University of Vermont Professor James Loewen gave the final lecture in the four part Voices of America Distinguished Lecture Series on Monday, May 12, at 7:30 p.m. in the Occhiato University Center Ballroom.
The lecture covered false information in high school textbooks, especially regarding the Civil War.
The lecture was attended by over 100 people, mostly educators from across Colorado.
Loewen spent two years at the Smithsonian Institute surveying 12 leading high school textbooks of American history, only to find what he called a mix of blind optimism, blind nationalism, and plain misinformation contained within the text books.
Loewen holds a Ph.D. in sociology from Harvard University, but describes himself as a historian and sociologist.
He taught race relations for 20 years at the University of Vermont and also previously taught at the predominately black Tougaloo College in Mississippi.
Loewen has written many other books, including Lies Across America: What Our Historic Sites Get Wrong, and the Gustavus Myers Foundation named his new book, Sundown Towns: A Hidden Dimension of American Racism, a Distinguished Book of 2005. Loewen has also written The Mississippi Chinese: Between Black and White; Social Science in the Courtroom; and The Truth about Columbus.
He has been an expert witness in more than 50 civil rights, voting rights, and employment cases.
His other books include Mississippi: Conflict and Change (co-authored), a textbook which won the Lillian Smith Award for Best Southern Nonfiction but was rejected by the State of Mississippi for public school use.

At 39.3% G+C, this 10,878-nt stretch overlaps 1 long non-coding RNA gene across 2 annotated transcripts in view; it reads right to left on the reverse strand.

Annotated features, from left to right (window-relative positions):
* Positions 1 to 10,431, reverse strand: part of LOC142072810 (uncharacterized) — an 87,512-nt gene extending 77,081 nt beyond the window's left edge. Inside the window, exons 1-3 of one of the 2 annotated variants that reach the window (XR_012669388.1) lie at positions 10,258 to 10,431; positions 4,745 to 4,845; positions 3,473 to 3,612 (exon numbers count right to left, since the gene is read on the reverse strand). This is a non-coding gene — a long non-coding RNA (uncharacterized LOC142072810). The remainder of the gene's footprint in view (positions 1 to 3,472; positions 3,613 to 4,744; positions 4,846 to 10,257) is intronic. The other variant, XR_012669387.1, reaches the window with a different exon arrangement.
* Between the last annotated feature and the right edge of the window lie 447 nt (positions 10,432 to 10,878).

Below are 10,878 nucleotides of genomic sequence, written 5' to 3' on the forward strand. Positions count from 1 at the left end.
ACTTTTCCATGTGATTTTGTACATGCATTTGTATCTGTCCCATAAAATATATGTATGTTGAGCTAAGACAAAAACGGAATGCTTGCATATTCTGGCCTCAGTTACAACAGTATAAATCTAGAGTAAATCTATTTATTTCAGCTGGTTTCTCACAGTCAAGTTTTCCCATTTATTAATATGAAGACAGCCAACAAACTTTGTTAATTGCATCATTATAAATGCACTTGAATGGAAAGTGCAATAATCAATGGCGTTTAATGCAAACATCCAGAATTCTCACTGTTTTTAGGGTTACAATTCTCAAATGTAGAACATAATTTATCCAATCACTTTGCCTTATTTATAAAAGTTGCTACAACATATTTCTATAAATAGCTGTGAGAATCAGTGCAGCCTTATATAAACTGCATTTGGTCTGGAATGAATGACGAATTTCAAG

This rejection lead to the First Amendment Lawsuit, Loewen, et. al. v. Turnipseed, et. al. Loewen won the case and Mississippi adopted the book for use in public schools for six years.
His awards include the First Annual Spivack Award of the American Sociological Association for “sociological research applied to the field of intergroup relations,” the American Book Award, and the Oliver Cromwell Cox Award for Distinguished Anti-Racist Scholarship. He is also a Distinguished Lecturer for the Organization of American Historians.
Loewen now lives in Washington D.C., continuing his research on how Americans remember their past, according to CSU-Pueblo Executive Director of External Affairs Cora Zaletel.
The lecture was begun by an audience greeting by CSU-Pueblo President Joseph A. Garcia, and an introduction by Pueblo School District 70 Superintendent Dan Lere.
The CSU-Pueblo bookstore had copies of three of Loewen’s books available for sale at half price.
Attendees of the lecture were welcome to have copies of Loewen’s book signed following the performance.
The Voices of America Lecture Series was made possible by a grant co-sponsored by CSU-Pueblo’s history department, Pueblo School District 70, and a consortium of 16 southeastern Colorado school districts under the umbrella of the Southern Colorado Teacher Education Alliance, according to Zaletel.
The grant is funded by the U.S. Department of Education and aims to improve K-12 school history programs through professional development for regional American history teachers, Zaletel said.